Apache Tutorial
Set up a Ubuntu/Apache cloud-based server


Final Ubuntu Server Configuration

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Preparations

  • Open your server text file.
  • Open the PowerShell.

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Update your working server text file

Add these lines to your server text file. Be sure to replace the IP and password where necessary.

######
ssh root@Your-IP
Your Password
systemctl status sshd
who
######
ip a
ufw status
apt update
apt list --upgradable
apt upgrade
apt dist-upgrade
apt autoremove
###
apt install tree
-->  to use:  tree /var/<dir>/   --> shows directory structure
-->  -p -d -u  -pug
###
apt install net-tools
###
-->  who is established?   
netstat -na | grep 'ESTA'
-->  (doesn't mean they are logged in)
###
-->  to see logins:
last -a | grep -i still  -->  shows active 
###
-->  who is there:
who -uH 
-->  (can use w or who above)   -->  https://www.howtoforge.com/how-to-find-active-ssh-connections-on-linux/
###
-->  quits listing:
q
###
-->  shows file structure:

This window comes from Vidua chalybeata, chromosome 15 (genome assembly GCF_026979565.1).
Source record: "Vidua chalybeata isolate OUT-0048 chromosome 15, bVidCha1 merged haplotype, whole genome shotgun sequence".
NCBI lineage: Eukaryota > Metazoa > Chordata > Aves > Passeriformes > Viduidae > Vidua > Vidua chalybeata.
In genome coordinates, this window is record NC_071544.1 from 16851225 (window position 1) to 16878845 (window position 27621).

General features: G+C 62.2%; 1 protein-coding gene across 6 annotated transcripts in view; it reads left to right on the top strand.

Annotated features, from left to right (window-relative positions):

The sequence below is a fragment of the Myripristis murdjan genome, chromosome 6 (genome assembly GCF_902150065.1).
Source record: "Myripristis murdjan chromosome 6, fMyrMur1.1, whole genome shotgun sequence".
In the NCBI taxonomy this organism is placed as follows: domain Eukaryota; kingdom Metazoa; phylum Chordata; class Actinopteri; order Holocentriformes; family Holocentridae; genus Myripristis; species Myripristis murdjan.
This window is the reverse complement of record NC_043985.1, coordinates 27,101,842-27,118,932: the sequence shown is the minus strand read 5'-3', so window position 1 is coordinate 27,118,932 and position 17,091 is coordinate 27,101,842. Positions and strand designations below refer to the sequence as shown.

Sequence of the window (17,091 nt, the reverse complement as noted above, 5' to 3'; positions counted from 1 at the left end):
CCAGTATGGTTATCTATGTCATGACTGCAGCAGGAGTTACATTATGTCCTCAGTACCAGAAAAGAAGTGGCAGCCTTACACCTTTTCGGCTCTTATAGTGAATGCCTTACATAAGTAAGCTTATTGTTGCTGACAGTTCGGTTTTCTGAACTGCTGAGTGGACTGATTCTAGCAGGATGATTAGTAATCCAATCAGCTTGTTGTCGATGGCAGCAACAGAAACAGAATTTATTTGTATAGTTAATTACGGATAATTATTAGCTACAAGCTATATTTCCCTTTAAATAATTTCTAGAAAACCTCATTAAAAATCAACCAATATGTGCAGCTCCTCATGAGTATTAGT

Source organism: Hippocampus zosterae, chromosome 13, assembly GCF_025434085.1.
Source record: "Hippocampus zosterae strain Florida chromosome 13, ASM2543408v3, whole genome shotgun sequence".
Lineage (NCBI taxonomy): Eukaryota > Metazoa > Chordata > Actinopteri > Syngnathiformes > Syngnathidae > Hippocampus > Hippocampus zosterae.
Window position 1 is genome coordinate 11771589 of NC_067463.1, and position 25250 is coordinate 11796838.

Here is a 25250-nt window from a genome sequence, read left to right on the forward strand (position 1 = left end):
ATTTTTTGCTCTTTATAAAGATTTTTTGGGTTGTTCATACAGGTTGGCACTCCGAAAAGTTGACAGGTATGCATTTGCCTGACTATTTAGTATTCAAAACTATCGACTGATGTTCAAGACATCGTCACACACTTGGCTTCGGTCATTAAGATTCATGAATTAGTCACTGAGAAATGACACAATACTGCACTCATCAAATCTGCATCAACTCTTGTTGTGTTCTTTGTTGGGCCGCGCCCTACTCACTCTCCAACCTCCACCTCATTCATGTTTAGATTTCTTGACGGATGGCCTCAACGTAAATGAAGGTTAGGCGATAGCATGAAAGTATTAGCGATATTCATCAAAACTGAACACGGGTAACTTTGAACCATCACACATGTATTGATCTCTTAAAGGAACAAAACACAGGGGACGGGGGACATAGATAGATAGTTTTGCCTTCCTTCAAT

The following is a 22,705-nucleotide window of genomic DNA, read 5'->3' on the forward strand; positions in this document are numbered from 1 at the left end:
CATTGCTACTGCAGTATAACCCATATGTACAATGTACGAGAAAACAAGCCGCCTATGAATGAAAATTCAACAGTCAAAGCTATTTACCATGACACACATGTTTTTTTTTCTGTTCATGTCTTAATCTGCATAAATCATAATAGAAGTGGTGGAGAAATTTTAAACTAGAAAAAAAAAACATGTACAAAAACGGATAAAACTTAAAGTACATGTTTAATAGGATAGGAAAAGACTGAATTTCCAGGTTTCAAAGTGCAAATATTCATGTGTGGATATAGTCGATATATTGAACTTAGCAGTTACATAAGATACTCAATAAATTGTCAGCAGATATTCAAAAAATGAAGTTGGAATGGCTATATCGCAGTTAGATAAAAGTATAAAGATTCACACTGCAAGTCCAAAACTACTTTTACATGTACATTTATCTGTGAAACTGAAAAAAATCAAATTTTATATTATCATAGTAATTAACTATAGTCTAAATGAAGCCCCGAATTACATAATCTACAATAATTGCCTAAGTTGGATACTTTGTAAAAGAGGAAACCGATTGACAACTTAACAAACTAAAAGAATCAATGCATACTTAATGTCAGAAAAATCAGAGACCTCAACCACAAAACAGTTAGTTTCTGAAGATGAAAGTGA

df
###
-->  list of all users:
cat /etc/passwd
###
-->  is user there?
grep user /etc/passwd
###  -->  to delete user:   userdel -r user
###
-->  add user:
useradd -m user  --> -m creates home
--> create a 32 character password for this username, just like you did for root:
passwd user
-->  add to sudo group in case you do sudo commands in the future:
usermod -aG sudo user
groups user
###  -->  Take SNAPSHOT, name it ROOT
reboot

After you have made the changes, save the file and let's go!

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Check some server things

Login to your Ubuntu server with PowerShell.

systemctl status sshd

Type q to stop the listing.

You will probably see a somewhat clean display as the server was rebooted in the last section. The hackers will continue to try to get in. But you have secured the server so they are basically just pounding their heads on the wall. The word active should be green. This is good.

who

This is another verification. You should just see root with Your-IP. This is good.

ip a

You should see some more lines of technical jargon. The important thing is there should be no lines starting with inet6. This means only IPv4 traffic can access your Ubuntu server.

It's probably a good time to talk about what happens if things don't go the right way while you are working here. I will create a troubleshooting file but in the meantime, go back to the section that did work. You can also go into your server VPS account and power down your server with the power button. You can even use the reinstall icon and completely start over. This was discussed a bit in the Access the Ubuntu Server section.

Time to check the firewall status:

ufw status

There should only be port 22/tcp open at this time with Your-IP.